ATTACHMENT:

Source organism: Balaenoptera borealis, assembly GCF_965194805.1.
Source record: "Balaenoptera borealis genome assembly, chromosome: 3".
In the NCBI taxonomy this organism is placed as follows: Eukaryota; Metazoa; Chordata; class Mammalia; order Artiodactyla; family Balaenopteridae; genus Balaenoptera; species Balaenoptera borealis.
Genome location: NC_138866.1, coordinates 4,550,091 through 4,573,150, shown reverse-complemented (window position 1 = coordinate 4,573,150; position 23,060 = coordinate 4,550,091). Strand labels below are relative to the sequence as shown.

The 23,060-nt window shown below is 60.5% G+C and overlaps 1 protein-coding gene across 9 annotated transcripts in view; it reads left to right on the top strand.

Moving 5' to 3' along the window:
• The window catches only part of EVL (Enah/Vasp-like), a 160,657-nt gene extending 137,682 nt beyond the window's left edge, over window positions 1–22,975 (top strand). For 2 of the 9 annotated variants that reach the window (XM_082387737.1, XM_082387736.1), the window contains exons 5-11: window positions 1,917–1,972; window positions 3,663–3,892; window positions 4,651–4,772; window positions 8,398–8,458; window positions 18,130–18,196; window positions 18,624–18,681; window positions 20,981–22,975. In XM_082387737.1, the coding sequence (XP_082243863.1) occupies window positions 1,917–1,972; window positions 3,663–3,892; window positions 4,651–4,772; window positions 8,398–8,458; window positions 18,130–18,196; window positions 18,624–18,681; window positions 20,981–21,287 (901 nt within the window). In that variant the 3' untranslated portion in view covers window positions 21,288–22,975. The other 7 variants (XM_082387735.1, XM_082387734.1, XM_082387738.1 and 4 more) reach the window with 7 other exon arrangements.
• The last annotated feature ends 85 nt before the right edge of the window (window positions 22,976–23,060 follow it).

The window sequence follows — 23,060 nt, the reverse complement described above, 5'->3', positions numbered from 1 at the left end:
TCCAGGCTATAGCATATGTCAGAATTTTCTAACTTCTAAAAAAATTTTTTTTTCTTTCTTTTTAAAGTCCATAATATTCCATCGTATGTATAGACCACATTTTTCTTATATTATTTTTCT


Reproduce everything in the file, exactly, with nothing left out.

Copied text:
Source organism: Balaenoptera borealis, assembly GCF_965194805.1.
Source record: "Balaenoptera borealis genome assembly, chromosome: 3".
In the NCBI taxonomy this organism is placed as follows: Eukaryota; Metazoa; Chordata; class Mammalia; order Artiodactyla; family Balaenopteridae; genus Balaenoptera; species Balaenoptera borealis.
Genome location: NC_138866.1, coordinates 4,550,091 through 4,573,150, shown reverse-complemented (window position 1 = coordinate 4,573,150; position 23,060 = coordinate 4,550,091). Strand labels below are relative to the sequence as shown.

The 23,060-nt window shown below is 60.5% G+C and overlaps 1 protein-coding gene across 9 annotated transcripts in view; it reads left to right on the top strand.

Moving 5' to 3' along the window:
• The window catches only part of EVL (Enah/Vasp-like), a 160,657-nt gene extending 137,682 nt beyond the window's left edge, over window positions 1–22,975 (top strand). For 2 of the 9 annotated variants that reach the window (XM_082387737.1, XM_082387736.1), the window contains exons 5-11: window positions 1,917–1,972; window positions 3,663–3,892; window positions 4,651–4,772; window positions 8,398–8,458; window positions 18,130–18,196; window positions 18,624–18,681; window positions 20,981–22,975. In XM_082387737.1, the coding sequence (XP_082243863.1) occupies window positions 1,917–1,972; window positions 3,663–3,892; window positions 4,651–4,772; window positions 8,398–8,458; window positions 18,130–18,196; window positions 18,624–18,681; window positions 20,981–21,287 (901 nt within the window). In that variant the 3' untranslated portion in view covers window positions 21,288–22,975. The other 7 variants (XM_082387735.1, XM_082387734.1, XM_082387738.1 and 4 more) reach the window with 7 other exon arrangements.
• The last annotated feature ends 85 nt before the right edge of the window (window positions 22,976–23,060 follow it).

The window sequence follows — 23,060 nt, the reverse complement described above, 5'->3', positions numbered from 1 at the left end:
TCCAGGCTATAGCATATGTCAGAATTTTCTAACTTCTAAAAAAATTTTTTTTTCTTTCTTTTTAAAGTCCATAATATTCCATCGTATGTATAGACCACATTTTTCTTATATTATTTTTCT